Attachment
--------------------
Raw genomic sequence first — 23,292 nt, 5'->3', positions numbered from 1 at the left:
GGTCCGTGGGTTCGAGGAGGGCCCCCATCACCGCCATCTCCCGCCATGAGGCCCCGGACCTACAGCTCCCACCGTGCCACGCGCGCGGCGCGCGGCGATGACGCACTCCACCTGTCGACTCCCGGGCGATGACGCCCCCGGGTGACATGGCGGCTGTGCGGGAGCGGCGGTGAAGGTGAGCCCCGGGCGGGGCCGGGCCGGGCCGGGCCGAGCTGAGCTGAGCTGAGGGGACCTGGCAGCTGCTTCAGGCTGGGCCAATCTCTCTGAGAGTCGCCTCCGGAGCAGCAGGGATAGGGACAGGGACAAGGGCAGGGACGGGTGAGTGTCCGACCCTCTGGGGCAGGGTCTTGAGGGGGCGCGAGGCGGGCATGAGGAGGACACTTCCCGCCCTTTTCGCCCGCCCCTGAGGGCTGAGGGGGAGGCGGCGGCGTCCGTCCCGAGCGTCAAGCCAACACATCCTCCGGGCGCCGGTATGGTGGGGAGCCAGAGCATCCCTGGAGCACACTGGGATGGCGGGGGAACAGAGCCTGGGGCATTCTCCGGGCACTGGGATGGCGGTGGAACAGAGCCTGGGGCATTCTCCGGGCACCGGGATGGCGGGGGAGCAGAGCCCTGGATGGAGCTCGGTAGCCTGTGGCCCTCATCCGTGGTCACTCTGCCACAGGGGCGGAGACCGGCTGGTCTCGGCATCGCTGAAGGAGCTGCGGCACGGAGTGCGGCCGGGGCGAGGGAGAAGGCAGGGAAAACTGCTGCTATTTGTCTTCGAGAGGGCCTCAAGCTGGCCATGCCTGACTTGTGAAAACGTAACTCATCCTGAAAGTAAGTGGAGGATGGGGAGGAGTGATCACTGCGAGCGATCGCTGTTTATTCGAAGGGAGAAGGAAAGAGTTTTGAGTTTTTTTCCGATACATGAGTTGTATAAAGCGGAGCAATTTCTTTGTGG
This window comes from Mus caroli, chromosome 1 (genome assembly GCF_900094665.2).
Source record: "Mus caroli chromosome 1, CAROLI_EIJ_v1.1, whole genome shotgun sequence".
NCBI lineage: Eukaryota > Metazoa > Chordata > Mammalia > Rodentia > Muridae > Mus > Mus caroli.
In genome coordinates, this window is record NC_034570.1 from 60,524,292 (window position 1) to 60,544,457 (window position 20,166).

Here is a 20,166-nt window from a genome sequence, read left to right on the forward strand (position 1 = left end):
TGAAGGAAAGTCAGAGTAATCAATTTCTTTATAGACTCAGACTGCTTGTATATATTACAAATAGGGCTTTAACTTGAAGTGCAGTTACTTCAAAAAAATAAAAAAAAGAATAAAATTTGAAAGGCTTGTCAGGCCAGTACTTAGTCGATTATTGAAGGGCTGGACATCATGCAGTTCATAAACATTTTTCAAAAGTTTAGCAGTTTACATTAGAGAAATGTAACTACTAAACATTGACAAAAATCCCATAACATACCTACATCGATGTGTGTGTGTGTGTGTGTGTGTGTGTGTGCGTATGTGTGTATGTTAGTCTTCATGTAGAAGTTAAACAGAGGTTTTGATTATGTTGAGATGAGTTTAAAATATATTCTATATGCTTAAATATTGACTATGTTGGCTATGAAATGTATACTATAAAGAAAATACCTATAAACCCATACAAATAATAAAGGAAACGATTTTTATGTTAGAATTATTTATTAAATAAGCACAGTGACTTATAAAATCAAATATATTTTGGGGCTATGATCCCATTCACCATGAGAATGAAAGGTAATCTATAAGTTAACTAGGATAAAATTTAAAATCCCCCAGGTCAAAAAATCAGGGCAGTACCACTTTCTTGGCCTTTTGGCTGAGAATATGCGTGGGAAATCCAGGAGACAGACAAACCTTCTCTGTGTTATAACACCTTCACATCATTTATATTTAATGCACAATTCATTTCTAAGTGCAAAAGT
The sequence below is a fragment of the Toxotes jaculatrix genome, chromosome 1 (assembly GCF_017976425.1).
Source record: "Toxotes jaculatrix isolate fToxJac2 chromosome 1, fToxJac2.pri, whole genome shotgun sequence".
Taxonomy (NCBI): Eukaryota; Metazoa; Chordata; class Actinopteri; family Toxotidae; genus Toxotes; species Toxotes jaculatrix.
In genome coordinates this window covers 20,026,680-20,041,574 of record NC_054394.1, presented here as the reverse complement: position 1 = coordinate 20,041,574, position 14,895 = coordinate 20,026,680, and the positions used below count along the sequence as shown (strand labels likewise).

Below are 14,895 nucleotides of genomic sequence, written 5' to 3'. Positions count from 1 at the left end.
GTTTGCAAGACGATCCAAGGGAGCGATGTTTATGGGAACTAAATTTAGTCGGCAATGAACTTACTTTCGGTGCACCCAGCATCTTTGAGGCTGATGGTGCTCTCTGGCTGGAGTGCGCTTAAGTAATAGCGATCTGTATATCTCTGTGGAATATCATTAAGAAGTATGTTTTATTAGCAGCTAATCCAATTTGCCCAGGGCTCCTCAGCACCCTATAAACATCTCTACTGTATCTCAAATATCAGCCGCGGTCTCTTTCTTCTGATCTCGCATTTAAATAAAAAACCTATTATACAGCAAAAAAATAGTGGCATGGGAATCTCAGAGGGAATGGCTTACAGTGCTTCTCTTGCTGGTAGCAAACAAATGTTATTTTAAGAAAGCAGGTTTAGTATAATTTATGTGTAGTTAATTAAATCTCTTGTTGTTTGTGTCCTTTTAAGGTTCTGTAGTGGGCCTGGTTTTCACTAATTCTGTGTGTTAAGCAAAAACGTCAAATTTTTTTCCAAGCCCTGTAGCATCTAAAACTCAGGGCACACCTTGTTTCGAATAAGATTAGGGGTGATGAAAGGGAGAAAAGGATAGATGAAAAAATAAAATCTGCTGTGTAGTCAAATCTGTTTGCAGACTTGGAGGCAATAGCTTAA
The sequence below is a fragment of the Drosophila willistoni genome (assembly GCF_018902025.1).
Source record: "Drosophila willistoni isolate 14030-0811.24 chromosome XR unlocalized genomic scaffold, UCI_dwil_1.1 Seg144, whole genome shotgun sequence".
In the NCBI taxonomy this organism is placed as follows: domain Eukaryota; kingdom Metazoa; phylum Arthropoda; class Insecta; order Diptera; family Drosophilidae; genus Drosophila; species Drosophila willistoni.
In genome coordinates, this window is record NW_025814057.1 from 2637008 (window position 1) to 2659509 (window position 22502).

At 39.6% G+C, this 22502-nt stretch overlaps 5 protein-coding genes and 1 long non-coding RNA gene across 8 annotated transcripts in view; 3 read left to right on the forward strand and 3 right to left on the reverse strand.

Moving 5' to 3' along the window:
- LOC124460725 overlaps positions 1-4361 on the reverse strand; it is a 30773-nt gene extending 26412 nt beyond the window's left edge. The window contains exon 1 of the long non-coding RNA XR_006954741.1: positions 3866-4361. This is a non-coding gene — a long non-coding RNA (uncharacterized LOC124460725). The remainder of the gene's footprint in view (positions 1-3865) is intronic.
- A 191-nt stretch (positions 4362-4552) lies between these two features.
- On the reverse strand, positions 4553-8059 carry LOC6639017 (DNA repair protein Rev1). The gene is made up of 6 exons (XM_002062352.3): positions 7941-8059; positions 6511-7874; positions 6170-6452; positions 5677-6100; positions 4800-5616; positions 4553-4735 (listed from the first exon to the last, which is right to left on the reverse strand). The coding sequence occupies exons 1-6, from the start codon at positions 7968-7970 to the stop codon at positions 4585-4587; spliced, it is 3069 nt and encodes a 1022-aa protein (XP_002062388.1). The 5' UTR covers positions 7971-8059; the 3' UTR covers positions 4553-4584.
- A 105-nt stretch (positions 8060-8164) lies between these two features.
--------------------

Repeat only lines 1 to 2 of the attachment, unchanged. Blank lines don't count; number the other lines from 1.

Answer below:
Raw genomic sequence first — 23,292 nt, 5'->3', positions numbered from 1 at the left:
GGTCCGTGGGTTCGAGGAGGGCCCCCATCACCGCCATCTCCCGCCATGAGGCCCCGGACCTACAGCTCCCACCGTGCCACGCGCGCGGCGCGCGGCGATGACGCACTCCACCTGTCGACTCCCGGGCGATGACGCCCCCGGGTGACATGGCGGCTGTGCGGGAGCGGCGGTGAAGGTGAGCCCCGGGCGGGGCCGGGCCGGGCCGGGCCGAGCTGAGCTGAGCTGAGGGGACCTGGCAGCTGCTTCAGGCTGGGCCAATCTCTCTGAGAGTCGCCTCCGGAGCAGCAGGGATAGGGACAGGGACAAGGGCAGGGACGGGTGAGTGTCCGACCCTCTGGGGCAGGGTCTTGAGGGGGCGCGAGGCGGGCATGAGGAGGACACTTCCCGCCCTTTTCGCCCGCCCCTGAGGGCTGAGGGGGAGGCGGCGGCGTCCGTCCCGAGCGTCAAGCCAACACATCCTCCGGGCGCCGGTATGGTGGGGAGCCAGAGCATCCCTGGAGCACACTGGGATGGCGGGGGAACAGAGCCTGGGGCATTCTCCGGGCACTGGGATGGCGGTGGAACAGAGCCTGGGGCATTCTCCGGGCACCGGGATGGCGGGGGAGCAGAGCCCTGGATGGAGCTCGGTAGCCTGTGGCCCTCATCCGTGGTCACTCTGCCACAGGGGCGGAGACCGGCTGGTCTCGGCATCGCTGAAGGAGCTGCGGCACGGAGTGCGGCCGGGGCGAGGGAGAAGGCAGGGAAAACTGCTGCTATTTGTCTTCGAGAGGGCCTCAAGCTGGCCATGCCTGACTTGTGAAAACGTAACTCATCCTGAAAGTAAGTGGAGGATGGGGAGGAGTGATCACTGCGAGCGATCGCTGTTTATTCGAAGGGAGAAGGAAAGAGTTTTGAGTTTTTTTCCGATACATGAGTTGTATAAAGCGGAGCAATTTCTTTGTGG